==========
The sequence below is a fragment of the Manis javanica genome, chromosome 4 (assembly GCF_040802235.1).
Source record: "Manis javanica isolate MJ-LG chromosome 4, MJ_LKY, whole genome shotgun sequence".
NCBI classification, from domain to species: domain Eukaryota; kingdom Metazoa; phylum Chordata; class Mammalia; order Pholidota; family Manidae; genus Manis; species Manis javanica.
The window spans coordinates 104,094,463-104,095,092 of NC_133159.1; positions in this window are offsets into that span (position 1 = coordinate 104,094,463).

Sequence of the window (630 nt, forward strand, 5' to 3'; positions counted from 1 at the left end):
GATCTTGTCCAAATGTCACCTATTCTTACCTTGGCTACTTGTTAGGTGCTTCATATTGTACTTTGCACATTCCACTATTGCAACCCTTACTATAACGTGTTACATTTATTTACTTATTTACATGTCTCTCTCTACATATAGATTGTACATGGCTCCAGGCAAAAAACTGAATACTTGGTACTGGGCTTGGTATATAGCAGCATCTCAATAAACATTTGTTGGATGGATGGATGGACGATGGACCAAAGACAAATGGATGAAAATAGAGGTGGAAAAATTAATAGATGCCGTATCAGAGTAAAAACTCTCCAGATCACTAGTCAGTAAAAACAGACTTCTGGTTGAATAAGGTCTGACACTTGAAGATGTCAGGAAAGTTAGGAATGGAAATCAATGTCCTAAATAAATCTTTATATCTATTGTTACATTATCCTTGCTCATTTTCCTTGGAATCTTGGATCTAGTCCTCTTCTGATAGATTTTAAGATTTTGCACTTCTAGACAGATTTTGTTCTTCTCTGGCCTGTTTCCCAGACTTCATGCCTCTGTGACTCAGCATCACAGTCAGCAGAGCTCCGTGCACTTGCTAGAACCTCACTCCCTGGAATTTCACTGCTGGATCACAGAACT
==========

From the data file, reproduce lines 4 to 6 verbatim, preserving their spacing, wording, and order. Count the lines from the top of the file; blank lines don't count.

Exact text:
The window spans coordinates 104,094,463-104,095,092 of NC_133159.1; positions in this window are offsets into that span (position 1 = coordinate 104,094,463).

Sequence of the window (630 nt, forward strand, 5' to 3'; positions counted from 1 at the left end):
GATCTTGTCCAAATGTCACCTATTCTTACCTTGGCTACTTGTTAGGTGCTTCATATTGTACTTTGCACATTCCACTATTGCAACCCTTACTATAACGTGTTACATTTATTTACTTATTTACATGTCTCTCTCTACATATAGATTGTACATGGCTCCAGGCAAAAAACTGAATACTTGGTACTGGGCTTGGTATATAGCAGCATCTCAATAAACATTTGTTGGATGGATGGATGGACGATGGACCAAAGACAAATGGATGAAAATAGAGGTGGAAAAATTAATAGATGCCGTATCAGAGTAAAAACTCTCCAGATCACTAGTCAGTAAAAACAGACTTCTGGTTGAATAAGGTCTGACACTTGAAGATGTCAGGAAAGTTAGGAATGGAAATCAATGTCCTAAATAAATCTTTATATCTATTGTTACATTATCCTTGCTCATTTTCCTTGGAATCTTGGATCTAGTCCTCTTCTGATAGATTTTAAGATTTTGCACTTCTAGACAGATTTTGTTCTTCTCTGGCCTGTTTCCCAGACTTCATGCCTCTGTGACTCAGCATCACAGTCAGCAGAGCTCCGTGCACTTGCTAGAACCTCACTCCCTGGAATTTCACTGCTGGATCACAGAACT